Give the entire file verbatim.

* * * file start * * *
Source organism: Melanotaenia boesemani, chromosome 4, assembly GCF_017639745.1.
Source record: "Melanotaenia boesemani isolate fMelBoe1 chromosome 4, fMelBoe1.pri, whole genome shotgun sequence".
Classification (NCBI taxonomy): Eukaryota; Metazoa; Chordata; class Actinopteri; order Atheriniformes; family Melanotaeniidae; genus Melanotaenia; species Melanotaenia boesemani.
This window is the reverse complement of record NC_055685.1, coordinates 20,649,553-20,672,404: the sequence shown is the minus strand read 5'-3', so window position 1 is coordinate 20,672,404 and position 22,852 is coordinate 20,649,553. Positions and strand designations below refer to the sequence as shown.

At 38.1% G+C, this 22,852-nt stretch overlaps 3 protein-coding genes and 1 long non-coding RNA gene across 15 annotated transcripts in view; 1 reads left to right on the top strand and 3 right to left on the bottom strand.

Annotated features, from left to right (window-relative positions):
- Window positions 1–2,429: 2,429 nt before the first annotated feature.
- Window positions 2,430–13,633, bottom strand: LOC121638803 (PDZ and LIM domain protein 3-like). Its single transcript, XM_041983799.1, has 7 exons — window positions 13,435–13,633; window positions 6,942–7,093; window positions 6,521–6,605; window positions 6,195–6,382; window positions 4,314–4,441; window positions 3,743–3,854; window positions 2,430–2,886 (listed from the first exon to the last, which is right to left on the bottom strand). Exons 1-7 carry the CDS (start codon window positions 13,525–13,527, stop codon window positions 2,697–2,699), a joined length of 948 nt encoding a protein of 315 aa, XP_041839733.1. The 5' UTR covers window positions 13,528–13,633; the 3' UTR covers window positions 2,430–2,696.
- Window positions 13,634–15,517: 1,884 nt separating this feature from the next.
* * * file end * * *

Source organism: Melanotaenia boesemani, chromosome 4, assembly GCF_017639745.1.
Source record: "Melanotaenia boesemani isolate fMelBoe1 chromosome 4, fMelBoe1.pri, whole genome shotgun sequence".
Classification (NCBI taxonomy): Eukaryota; Metazoa; Chordata; class Actinopteri; order Atheriniformes; family Melanotaeniidae; genus Melanotaenia; species Melanotaenia boesemani.
This window is the reverse complement of record NC_055685.1, coordinates 20,649,553-20,672,404: the sequence shown is the minus strand read 5'-3', so window position 1 is coordinate 20,672,404 and position 22,852 is coordinate 20,649,553. Positions and strand designations below refer to the sequence as shown.

At 38.1% G+C, this 22,852-nt stretch overlaps 3 protein-coding genes and 1 long non-coding RNA gene across 15 annotated transcripts in view; 1 reads left to right on the top strand and 3 right to left on the bottom strand.

Annotated features, from left to right (window-relative positions):
- Window positions 1–2,429: 2,429 nt before the first annotated feature.
- Window positions 2,430–13,633, bottom strand: LOC121638803 (PDZ and LIM domain protein 3-like). Its single transcript, XM_041983799.1, has 7 exons — window positions 13,435–13,633; window positions 6,942–7,093; window positions 6,521–6,605; window positions 6,195–6,382; window positions 4,314–4,441; window positions 3,743–3,854; window positions 2,430–2,886 (listed from the first exon to the last, which is right to left on the bottom strand). Exons 1-7 carry the CDS (start codon window positions 13,525–13,527, stop codon window positions 2,697–2,699), a joined length of 948 nt encoding a protein of 315 aa, XP_041839733.1. The 5' UTR covers window positions 13,528–13,633; the 3' UTR covers window positions 2,430–2,696.
- Window positions 13,634–15,517: 1,884 nt separating this feature from the next.